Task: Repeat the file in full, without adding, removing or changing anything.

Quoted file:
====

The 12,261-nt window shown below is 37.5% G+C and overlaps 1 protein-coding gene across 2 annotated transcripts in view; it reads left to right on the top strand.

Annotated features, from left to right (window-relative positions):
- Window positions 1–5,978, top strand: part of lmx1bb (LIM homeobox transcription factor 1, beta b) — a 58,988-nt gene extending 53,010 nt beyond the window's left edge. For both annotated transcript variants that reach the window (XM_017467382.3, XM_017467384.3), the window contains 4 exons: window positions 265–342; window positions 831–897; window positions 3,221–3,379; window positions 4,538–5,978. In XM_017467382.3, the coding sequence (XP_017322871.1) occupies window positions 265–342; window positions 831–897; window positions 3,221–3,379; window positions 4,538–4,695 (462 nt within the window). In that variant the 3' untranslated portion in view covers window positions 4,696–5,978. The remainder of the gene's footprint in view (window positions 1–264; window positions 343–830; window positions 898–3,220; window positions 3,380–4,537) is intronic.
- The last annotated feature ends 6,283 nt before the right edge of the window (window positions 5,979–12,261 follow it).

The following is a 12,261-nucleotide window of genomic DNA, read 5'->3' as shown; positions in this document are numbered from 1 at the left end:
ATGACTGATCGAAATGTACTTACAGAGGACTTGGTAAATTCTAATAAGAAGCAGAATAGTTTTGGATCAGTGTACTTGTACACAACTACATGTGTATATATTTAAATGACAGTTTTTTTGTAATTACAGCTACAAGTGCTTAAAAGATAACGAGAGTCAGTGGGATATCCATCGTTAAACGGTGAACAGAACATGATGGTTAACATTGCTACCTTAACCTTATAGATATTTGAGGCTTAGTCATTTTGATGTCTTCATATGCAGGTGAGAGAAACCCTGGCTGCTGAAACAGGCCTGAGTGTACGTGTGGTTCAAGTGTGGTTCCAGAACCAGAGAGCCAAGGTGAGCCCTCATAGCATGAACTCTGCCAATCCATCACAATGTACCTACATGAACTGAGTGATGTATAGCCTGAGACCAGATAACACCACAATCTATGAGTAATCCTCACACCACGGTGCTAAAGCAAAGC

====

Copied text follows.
The 12,261-nt window shown below is 37.5% G+C and overlaps 1 protein-coding gene across 2 annotated transcripts in view; it reads left to right on the top strand.

Annotated features, from left to right (window-relative positions):
- Window positions 1–5,978, top strand: part of lmx1bb (LIM homeobox transcription factor 1, beta b) — a 58,988-nt gene extending 53,010 nt beyond the window's left edge. For both annotated transcript variants that reach the window (XM_017467382.3, XM_017467384.3), the window contains 4 exons: window positions 265–342; window positions 831–897; window positions 3,221–3,379; window positions 4,538–5,978. In XM_017467382.3, the coding sequence (XP_017322871.1) occupies window positions 265–342; window positions 831–897; window positions 3,221–3,379; window positions 4,538–4,695 (462 nt within the window). In that variant the 3' untranslated portion in view covers window positions 4,696–5,978. The remainder of the gene's footprint in view (window positions 1–264; window positions 343–830; window positions 898–3,220; window positions 3,380–4,537) is intronic.
- The last annotated feature ends 6,283 nt before the right edge of the window (window positions 5,979–12,261 follow it).

The following is a 12,261-nucleotide window of genomic DNA, read 5'->3' as shown; positions in this document are numbered from 1 at the left end:
ATGACTGATCGAAATGTACTTACAGAGGACTTGGTAAATTCTAATAAGAAGCAGAATAGTTTTGGATCAGTGTACTTGTACACAACTACATGTGTATATATTTAAATGACAGTTTTTTTGTAATTACAGCTACAAGTGCTTAAAAGATAACGAGAGTCAGTGGGATATCCATCGTTAAACGGTGAACAGAACATGATGGTTAACATTGCTACCTTAACCTTATAGATATTTGAGGCTTAGTCATTTTGATGTCTTCATATGCAGGTGAGAGAAACCCTGGCTGCTGAAACAGGCCTGAGTGTACGTGTGGTTCAAGTGTGGTTCCAGAACCAGAGAGCCAAGGTGAGCCCTCATAGCATGAACTCTGCCAATCCATCACAATGTACCTACATGAACTGAGTGATGTATAGCCTGAGACCAGATAACACCACAATCTATGAGTAATCCTCACACCACGGTGCTAAAGCAAAGC